The bishop of The Episcopal Church in South Carolina, a diocese that includes the Pee Dee and Lowcountry regions of the state, now allows clergy to bless lifelong relationships between same-sex couples. The Episcopal Diocese of Upper South Carolina previously began allowing the blessings on May 8.
Bishop Charles vonRosenberg announced Tuesday that priests in the lower part of the state are now allowed to officiate a ceremony that, while not called a wedding, signifies a lifelong commitment between two partners. Like a wedding ceremony, the phrasing in the liturgy requires both partners to commit to a faithful relationship "as long as you both shall live." However, same-sex marriage remains illegal under South Carolina law, so the commitment in the eyes of the church will not be recognized in the eyes of the state.
Nationwide, The Episcopal Church began allowing churches to bless same-sex unions in 2012 in response to what a church resolution described as "stories of the urgent pastoral need for these resources in congregations of The Episcopal Church." Today, more than 60 of The Episcopal Church's 110 dioceses allow the practice, including 15 of the 20 dioceses in the nine Southeastern states.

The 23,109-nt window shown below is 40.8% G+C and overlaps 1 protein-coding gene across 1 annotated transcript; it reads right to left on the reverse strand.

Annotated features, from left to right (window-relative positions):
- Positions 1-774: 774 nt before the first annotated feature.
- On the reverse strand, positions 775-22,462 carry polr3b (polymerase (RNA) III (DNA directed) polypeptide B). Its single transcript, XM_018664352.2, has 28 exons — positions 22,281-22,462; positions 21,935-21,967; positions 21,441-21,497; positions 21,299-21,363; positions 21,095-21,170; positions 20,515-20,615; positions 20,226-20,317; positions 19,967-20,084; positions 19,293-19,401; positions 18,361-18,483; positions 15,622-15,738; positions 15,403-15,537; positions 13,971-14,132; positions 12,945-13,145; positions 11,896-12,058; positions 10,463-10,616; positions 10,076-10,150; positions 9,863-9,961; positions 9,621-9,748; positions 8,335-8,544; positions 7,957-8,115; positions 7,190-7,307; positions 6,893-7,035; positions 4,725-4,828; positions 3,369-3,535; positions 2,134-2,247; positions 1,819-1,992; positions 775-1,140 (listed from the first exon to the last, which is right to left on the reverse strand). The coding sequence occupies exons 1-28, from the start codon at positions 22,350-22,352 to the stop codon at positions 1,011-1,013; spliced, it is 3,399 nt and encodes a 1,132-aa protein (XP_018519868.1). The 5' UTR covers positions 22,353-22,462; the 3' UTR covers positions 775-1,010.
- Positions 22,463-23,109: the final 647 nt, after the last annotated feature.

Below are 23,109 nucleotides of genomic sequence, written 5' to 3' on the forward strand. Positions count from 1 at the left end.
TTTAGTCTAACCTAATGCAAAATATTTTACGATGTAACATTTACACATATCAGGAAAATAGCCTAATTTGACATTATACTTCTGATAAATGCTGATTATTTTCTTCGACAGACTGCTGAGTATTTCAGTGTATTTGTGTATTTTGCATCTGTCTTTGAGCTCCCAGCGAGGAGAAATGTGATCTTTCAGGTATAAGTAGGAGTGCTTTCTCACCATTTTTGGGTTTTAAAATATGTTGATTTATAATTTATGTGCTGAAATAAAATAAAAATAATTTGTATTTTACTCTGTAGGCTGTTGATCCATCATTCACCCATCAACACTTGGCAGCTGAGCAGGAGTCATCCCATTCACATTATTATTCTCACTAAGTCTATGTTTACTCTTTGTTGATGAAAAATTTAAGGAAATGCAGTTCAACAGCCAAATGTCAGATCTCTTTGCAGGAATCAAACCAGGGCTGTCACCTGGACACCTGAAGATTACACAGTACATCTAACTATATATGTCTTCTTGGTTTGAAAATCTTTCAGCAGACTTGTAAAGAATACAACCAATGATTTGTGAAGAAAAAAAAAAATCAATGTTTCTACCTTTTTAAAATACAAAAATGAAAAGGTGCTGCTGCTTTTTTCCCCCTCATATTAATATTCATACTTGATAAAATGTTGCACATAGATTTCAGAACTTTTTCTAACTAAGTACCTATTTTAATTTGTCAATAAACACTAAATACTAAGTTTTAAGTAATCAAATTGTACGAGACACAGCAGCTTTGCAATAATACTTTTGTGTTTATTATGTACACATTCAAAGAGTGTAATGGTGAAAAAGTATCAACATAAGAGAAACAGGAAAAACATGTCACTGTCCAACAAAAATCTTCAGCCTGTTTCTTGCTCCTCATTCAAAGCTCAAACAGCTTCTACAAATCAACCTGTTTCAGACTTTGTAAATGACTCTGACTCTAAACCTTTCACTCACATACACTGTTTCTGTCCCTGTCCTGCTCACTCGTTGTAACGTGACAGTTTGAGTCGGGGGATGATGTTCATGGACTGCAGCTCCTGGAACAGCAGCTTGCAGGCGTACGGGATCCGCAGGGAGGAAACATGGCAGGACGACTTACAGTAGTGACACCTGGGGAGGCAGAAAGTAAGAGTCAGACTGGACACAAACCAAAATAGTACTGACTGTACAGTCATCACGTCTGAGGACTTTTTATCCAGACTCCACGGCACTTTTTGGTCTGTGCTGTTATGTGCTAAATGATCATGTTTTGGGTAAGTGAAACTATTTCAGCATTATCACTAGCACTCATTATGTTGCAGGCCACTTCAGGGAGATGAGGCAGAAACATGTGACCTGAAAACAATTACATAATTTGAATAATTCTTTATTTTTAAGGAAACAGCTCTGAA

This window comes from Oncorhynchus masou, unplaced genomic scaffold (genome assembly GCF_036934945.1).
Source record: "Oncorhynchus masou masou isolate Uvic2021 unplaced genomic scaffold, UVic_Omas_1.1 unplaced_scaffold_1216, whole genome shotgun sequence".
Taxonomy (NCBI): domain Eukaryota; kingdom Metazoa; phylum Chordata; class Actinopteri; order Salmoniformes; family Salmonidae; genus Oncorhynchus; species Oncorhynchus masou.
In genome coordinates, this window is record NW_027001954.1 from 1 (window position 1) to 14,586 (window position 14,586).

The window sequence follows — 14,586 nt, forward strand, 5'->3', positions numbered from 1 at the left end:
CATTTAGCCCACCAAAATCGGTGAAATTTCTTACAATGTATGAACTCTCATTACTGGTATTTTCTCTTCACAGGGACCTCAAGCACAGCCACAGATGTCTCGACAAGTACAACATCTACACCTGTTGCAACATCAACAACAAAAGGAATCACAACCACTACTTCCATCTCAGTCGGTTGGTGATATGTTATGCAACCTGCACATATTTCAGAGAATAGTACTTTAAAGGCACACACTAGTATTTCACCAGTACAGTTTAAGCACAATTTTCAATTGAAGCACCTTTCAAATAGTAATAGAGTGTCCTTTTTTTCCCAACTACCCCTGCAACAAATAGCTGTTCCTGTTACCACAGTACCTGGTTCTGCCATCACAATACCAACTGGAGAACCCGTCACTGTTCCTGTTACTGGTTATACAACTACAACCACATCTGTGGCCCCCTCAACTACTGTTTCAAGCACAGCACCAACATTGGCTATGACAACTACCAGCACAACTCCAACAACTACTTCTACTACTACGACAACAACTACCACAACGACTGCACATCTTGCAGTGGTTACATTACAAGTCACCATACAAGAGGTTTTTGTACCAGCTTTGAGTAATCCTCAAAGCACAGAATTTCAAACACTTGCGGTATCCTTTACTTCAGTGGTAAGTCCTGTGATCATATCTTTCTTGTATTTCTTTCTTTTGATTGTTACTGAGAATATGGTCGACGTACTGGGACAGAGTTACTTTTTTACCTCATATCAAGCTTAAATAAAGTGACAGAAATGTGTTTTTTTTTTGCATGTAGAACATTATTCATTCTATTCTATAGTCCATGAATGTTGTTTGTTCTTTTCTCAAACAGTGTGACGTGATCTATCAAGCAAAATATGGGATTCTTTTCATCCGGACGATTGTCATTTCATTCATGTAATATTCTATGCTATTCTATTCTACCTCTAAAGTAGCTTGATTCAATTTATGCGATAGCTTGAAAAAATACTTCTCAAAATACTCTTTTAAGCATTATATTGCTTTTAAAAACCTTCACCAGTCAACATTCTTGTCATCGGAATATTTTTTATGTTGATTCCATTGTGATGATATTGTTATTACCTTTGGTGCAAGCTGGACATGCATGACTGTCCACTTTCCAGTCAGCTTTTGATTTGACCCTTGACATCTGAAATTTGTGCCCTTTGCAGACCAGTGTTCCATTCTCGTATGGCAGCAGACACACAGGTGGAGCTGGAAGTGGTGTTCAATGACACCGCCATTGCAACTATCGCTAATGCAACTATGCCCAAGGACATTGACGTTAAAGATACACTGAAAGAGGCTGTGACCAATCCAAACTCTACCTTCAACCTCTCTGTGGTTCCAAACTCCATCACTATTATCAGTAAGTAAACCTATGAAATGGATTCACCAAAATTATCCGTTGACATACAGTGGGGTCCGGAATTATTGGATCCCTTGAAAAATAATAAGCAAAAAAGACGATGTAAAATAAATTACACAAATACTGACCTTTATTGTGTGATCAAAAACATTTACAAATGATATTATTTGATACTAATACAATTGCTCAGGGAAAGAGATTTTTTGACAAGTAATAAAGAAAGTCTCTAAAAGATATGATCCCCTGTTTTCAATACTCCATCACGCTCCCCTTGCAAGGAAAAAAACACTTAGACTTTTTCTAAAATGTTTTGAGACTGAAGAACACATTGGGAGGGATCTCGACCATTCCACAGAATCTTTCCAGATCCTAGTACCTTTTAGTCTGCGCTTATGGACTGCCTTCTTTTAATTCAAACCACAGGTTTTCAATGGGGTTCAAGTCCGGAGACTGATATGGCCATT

In The Episcopal Church in South Carolina, priests are now allowed to use a piece of liturgy called "The Witnessing and Blessing of a Lifelong Covenant," with the requirement that at least one of the partners be a baptized Christian.
The announcement comes during a troubled time for the Episcopal Church in South Carolina. Several large congregations have left the diocese in recent years over perceived theological liberalism on issues including church creeds and the ordination of gay priests. The two factions are now involved in a lawsuit over the disposition of church-owned property, and following court proceedings that began Tuesday in St. George, a judge will soon decide the fate of more than $500 million worth of Episcopal-owned real estate that includes several historical churches in the Charleston area.
Under the bishop's announcement Tuesday, individual priests will be allowed to decide whether they will bless same-sex relationships. "I do want to be clear that this permission does not define an expectation for clergy," vonRosenberg writes in his letter to clergy. "In your own life of prayer and within community, you will decide how to respond to this statement of permission."
The bishop's letter concludes with a call to unity in the church.
"I commend our continuing journey as a diocese to your prayers, recognizing that differences of opinion and of practice appropriately exist within the greater unity which binds us to one another in Christ," vonRosenberg writes. "As we take this step in particular, may we be mindful of our baptismal pledge to 'respect the dignity of every human being,' all along the way."